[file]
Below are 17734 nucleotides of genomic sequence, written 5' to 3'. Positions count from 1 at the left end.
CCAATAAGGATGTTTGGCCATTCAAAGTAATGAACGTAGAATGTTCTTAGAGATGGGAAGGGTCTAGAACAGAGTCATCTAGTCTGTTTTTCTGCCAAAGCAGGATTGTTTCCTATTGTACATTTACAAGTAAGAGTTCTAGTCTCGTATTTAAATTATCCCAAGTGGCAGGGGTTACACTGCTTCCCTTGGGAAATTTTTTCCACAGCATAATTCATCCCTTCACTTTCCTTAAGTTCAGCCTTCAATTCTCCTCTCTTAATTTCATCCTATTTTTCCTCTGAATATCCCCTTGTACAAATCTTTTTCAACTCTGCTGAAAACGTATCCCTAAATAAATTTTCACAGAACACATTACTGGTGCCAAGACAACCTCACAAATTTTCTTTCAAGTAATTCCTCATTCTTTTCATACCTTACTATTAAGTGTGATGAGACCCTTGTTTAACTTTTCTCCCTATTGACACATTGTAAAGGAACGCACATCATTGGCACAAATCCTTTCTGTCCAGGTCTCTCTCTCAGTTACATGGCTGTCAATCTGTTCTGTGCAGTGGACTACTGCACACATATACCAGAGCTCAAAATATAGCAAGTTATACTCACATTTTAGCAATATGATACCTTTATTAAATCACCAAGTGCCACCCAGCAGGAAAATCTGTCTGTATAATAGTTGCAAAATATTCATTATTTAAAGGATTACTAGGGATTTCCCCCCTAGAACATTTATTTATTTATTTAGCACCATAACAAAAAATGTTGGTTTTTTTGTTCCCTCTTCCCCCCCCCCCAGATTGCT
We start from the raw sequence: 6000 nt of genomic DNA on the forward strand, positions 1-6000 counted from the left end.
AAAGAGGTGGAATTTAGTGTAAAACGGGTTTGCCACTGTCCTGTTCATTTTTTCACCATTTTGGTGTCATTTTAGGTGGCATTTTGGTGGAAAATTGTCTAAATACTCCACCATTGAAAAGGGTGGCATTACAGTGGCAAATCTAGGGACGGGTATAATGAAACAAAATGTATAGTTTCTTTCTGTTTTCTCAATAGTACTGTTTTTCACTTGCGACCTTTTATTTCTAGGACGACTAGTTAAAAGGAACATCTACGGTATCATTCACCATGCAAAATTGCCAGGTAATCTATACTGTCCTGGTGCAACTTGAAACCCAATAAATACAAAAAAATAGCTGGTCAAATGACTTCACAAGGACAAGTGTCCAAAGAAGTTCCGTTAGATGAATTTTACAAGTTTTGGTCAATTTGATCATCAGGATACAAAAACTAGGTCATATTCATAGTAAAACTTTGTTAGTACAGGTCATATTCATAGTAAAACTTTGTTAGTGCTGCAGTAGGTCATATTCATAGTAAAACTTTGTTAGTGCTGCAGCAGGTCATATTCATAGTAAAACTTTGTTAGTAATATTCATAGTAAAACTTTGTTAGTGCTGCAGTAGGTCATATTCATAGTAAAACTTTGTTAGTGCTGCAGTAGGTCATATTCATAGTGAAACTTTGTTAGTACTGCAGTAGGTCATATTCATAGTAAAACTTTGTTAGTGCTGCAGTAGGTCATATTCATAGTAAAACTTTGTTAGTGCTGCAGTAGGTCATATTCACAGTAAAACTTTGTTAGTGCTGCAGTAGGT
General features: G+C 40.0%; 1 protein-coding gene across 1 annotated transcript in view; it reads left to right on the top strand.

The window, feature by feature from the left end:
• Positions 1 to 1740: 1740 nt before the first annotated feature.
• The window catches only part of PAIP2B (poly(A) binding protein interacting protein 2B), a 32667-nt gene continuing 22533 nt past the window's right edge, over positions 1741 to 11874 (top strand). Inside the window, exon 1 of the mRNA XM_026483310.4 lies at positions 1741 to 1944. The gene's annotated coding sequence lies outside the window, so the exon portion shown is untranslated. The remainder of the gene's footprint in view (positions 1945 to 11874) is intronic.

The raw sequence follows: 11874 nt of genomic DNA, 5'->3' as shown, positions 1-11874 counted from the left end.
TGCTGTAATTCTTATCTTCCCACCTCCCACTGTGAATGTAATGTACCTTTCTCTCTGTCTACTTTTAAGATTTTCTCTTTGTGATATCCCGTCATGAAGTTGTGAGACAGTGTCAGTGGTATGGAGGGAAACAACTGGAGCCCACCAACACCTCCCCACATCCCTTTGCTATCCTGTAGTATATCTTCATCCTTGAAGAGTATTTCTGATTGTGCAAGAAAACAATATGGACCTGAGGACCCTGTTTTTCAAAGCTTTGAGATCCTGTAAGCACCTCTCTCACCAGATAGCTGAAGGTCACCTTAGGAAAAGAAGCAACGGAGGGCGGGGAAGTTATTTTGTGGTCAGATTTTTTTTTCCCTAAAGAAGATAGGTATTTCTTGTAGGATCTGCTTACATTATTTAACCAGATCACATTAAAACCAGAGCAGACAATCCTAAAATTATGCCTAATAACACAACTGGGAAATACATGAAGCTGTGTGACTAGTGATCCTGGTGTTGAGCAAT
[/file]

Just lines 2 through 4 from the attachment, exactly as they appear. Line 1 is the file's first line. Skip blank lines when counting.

CCAATAAGGATGTTTGGCCATTCAAAGTAATGAACGTAGAATGTTCTTAGAGATGGGAAGGGTCTAGAACAGAGTCATCTAGTCTGTTTTTCTGCCAAAGCAGGATTGTTTCCTATTGTACATTTACAAGTAAGAGTTCTAGTCTCGTATTTAAATTATCCCAAGTGGCAGGGGTTACACTGCTTCCCTTGGGAAATTTTTTCCACAGCATAATTCATCCCTTCACTTTCCTTAAGTTCAGCCTTCAATTCTCCTCTCTTAATTTCATCCTATTTTTCCTCTGAATATCCCCTTGTACAAATCTTTTTCAACTCTGCTGAAAACGTATCCCTAAATAAATTTTCACAGAACACATTACTGGTGCCAAGACAACCTCACAAATTTTCTTTCAAGTAATTCCTCATTCTTTTCATACCTTACTATTAAGTGTGATGAGACCCTTGTTTAACTTTTCTCCCTATTGACACATTGTAAAGGAACGCACATCATTGGCACAAATCCTTTCTGTCCAGGTCTCTCTCTCAGTTACATGGCTGTCAATCTGTTCTGTGCAGTGGACTACTGCACACATATACCAGAGCTCAAAATATAGCAAGTTATACTCACATTTTAGCAATATGATACCTTTATTAAATCACCAAGTGCCACCCAGCAGGAAAATCTGTCTGTATAATAGTTGCAAAATATTCATTATTTAAAGGATTACTAGGGATTTCCCCCCTAGAACATTTATTTATTTATTTAGCACCATAACAAAAAATGTTGGTTTTTTTGTTCCCTCTTCCCCCCCCCCCAGATTGCT
We start from the raw sequence: 6000 nt of genomic DNA on the forward strand, positions 1-6000 counted from the left end.
AAAGAGGTGGAATTTAGTGTAAAACGGGTTTGCCACTGTCCTGTTCATTTTTTCACCATTTTGGTGTCATTTTAGGTGGCATTTTGGTGGAAAATTGTCTAAATACTCCACCATTGAAAAGGGTGGCATTACAGTGGCAAATCTAGGGACGGGTATAATGAAACAAAATGTATAGTTTCTTTCTGTTTTCTCAATAGTACTGTTTTTCACTTGCGACCTTTTATTTCTAGGACGACTAGTTAAAAGGAACATCTACGGTATCATTCACCATGCAAAATTGCCAGGTAATCTATACTGTCCTGGTGCAACTTGAAACCCAATAAATACAAAAAAATAGCTGGTCAAATGACTTCACAAGGACAAGTGTCCAAAGAAGTTCCGTTAGATGAATTTTACAAGTTTTGGTCAATTTGATCATCAGGATACAAAAACTAGGTCATATTCATAGTAAAACTTTGTTAGTACAGGTCATATTCATAGTAAAACTTTGTTAGTGCTGCAGTAGGTCATATTCATAGTAAAACTTTGTTAGTGCTGCAGCAGGTCATATTCATAGTAAAACTTTGTTAGTAATATTCATAGTAAAACTTTGTTAGTGCTGCAGTAGGTCATATTCATAGTAAAACTTTGTTAGTGCTGCAGTAGGTCATATTCATAGTGAAACTTTGTTAGTACTGCAGTAGGTCATATTCATAGTAAAACTTTGTTAGTGCTGCAGTAGGTCATATTCATAGTAAAACTTTGTTAGTGCTGCAGTAGGTCATATTCACAGTAAAACTTTGTTAGTGCTGCAGTAGGT